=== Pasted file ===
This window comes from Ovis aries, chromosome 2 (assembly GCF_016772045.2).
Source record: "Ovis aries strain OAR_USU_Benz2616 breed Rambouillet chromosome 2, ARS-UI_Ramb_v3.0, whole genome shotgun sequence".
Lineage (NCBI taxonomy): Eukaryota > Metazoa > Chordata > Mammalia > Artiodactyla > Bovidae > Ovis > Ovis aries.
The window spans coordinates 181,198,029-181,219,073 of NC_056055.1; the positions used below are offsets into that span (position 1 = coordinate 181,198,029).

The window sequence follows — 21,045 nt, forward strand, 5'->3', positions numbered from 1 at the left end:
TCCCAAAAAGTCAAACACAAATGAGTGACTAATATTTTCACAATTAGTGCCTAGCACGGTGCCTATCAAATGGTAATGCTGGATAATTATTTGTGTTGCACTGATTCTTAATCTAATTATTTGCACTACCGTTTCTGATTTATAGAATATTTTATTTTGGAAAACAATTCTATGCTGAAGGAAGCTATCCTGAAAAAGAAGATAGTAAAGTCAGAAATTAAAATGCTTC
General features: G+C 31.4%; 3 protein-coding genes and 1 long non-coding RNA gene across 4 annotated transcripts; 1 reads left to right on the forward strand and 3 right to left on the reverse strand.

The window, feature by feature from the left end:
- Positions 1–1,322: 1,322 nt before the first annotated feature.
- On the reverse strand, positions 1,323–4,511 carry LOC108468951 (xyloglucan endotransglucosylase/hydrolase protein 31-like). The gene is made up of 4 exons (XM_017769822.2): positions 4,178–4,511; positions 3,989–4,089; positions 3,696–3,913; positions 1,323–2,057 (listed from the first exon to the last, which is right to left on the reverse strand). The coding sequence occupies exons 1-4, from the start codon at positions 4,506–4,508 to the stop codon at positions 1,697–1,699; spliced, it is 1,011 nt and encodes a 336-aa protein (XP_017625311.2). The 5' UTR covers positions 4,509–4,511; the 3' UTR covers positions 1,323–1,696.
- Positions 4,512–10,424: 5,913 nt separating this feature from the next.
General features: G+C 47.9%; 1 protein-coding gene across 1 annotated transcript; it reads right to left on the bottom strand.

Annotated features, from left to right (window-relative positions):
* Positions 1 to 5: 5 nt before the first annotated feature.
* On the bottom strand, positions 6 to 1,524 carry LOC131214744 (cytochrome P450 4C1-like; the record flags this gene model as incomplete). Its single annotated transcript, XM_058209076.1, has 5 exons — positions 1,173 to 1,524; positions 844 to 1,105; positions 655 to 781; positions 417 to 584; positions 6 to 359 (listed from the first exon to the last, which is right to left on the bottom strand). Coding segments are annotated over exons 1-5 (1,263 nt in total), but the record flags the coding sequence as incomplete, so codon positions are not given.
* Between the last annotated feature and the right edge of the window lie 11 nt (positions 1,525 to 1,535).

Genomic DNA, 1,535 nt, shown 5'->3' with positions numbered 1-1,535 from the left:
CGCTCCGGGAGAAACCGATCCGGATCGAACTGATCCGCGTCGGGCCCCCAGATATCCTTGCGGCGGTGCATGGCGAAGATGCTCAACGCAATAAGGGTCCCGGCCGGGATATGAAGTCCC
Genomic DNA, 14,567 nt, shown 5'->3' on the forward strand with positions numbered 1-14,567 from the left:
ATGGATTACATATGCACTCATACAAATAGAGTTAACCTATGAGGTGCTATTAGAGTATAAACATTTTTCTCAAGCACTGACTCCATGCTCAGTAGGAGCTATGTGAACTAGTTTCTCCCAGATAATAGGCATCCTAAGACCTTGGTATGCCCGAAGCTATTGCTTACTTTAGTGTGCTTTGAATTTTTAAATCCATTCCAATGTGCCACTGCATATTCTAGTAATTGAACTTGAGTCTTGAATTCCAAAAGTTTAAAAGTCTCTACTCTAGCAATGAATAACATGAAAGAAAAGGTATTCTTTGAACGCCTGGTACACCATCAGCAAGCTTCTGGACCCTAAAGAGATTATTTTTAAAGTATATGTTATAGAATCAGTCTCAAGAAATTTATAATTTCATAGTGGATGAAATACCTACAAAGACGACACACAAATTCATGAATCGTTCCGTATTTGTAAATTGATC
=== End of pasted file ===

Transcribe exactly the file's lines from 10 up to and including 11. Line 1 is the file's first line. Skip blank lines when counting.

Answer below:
- On the reverse strand, positions 1,323–4,511 carry LOC108468951 (xyloglucan endotransglucosylase/hydrolase protein 31-like). The gene is made up of 4 exons (XM_017769822.2): positions 4,178–4,511; positions 3,989–4,089; positions 3,696–3,913; positions 1,323–2,057 (listed from the first exon to the last, which is right to left on the reverse strand). The coding sequence occupies exons 1-4, from the start codon at positions 4,506–4,508 to the stop codon at positions 1,697–1,699; spliced, it is 1,011 nt and encodes a 336-aa protein (XP_017625311.2). The 5' UTR covers positions 4,509–4,511; the 3' UTR covers positions 1,323–1,696.
- Positions 4,512–10,424: 5,913 nt separating this feature from the next.